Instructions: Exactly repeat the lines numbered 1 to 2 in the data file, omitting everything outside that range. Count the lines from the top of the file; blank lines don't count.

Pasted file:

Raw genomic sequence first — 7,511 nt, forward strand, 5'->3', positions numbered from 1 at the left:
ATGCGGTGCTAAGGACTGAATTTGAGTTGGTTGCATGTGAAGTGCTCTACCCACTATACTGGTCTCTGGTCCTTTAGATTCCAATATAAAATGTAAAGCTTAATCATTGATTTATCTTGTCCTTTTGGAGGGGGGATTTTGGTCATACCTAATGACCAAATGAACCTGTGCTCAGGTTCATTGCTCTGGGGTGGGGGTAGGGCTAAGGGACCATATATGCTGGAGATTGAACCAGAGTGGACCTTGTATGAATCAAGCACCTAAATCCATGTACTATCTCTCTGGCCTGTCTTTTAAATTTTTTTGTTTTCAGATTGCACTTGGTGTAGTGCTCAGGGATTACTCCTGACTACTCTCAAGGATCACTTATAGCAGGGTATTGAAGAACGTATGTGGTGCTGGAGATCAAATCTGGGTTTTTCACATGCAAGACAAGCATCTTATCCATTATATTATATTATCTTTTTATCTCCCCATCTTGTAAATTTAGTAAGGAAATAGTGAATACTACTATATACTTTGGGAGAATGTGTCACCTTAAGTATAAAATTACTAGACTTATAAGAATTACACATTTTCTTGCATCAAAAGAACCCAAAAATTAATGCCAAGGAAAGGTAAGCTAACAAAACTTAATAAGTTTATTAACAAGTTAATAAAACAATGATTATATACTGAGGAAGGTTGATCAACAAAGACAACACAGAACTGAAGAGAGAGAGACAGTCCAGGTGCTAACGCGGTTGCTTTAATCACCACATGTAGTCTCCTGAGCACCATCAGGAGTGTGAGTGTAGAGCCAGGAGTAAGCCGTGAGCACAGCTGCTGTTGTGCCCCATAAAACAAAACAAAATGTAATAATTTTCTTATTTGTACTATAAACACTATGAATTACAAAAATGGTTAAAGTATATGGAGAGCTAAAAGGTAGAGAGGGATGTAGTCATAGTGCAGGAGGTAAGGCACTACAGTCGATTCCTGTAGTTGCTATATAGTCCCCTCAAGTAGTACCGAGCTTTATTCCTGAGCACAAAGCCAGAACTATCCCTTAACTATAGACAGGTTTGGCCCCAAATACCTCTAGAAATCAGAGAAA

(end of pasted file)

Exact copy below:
Raw genomic sequence first — 7,511 nt, forward strand, 5'->3', positions numbered from 1 at the left:
ATGCGGTGCTAAGGACTGAATTTGAGTTGGTTGCATGTGAAGTGCTCTACCCACTATACTGGTCTCTGGTCCTTTAGATTCCAATATAAAATGTAAAGCTTAATCATTGATTTATCTTGTCCTTTTGGAGGGGGGATTTTGGTCATACCTAATGACCAAATGAACCTGTGCTCAGGTTCATTGCTCTGGGGTGGGGGTAGGGCTAAGGGACCATATATGCTGGAGATTGAACCAGAGTGGACCTTGTATGAATCAAGCACCTAAATCCATGTACTATCTCTCTGGCCTGTCTTTTAAATTTTTTTGTTTTCAGATTGCACTTGGTGTAGTGCTCAGGGATTACTCCTGACTACTCTCAAGGATCACTTATAGCAGGGTATTGAAGAACGTATGTGGTGCTGGAGATCAAATCTGGGTTTTTCACATGCAAGACAAGCATCTTATCCATTATATTATATTATCTTTTTATCTCCCCATCTTGTAAATTTAGTAAGGAAATAGTGAATACTACTATATACTTTGGGAGAATGTGTCACCTTAAGTATAAAATTACTAGACTTATAAGAATTACACATTTTCTTGCATCAAAAGAACCCAAAAATTAATGCCAAGGAAAGGTAAGCTAACAAAACTTAATAAGTTTATTAACAAGTTAATAAAACAATGATTATATACTGAGGAAGGTTGATCAACAAAGACAACACAGAACTGAAGAGAGAGAGACAGTCCAGGTGCTAACGCGGTTGCTTTAATCACCACATGTAGTCTCCTGAGCACCATCAGGAGTGTGAGTGTAGAGCCAGGAGTAAGCCGTGAGCACAGCTGCTGTTGTGCCCCATAAAACAAAACAAAATGTAATAATTTTCTTATTTGTACTATAAACACTATGAATTACAAAAATGGTTAAAGTATATGGAGAGCTAAAAGGTAGAGAGGGATGTAGTCATAGTGCAGGAGGTAAGGCACTACAGTCGATTCCTGTAGTTGCTATATAGTCCCCTCAAGTAGTACCGAGCTTTATTCCTGAGCACAAAGCCAGAACTATCCCTTAACTATAGACAGGTTTGGCCCCAAATACCTCTAGAAATCAGAGAAA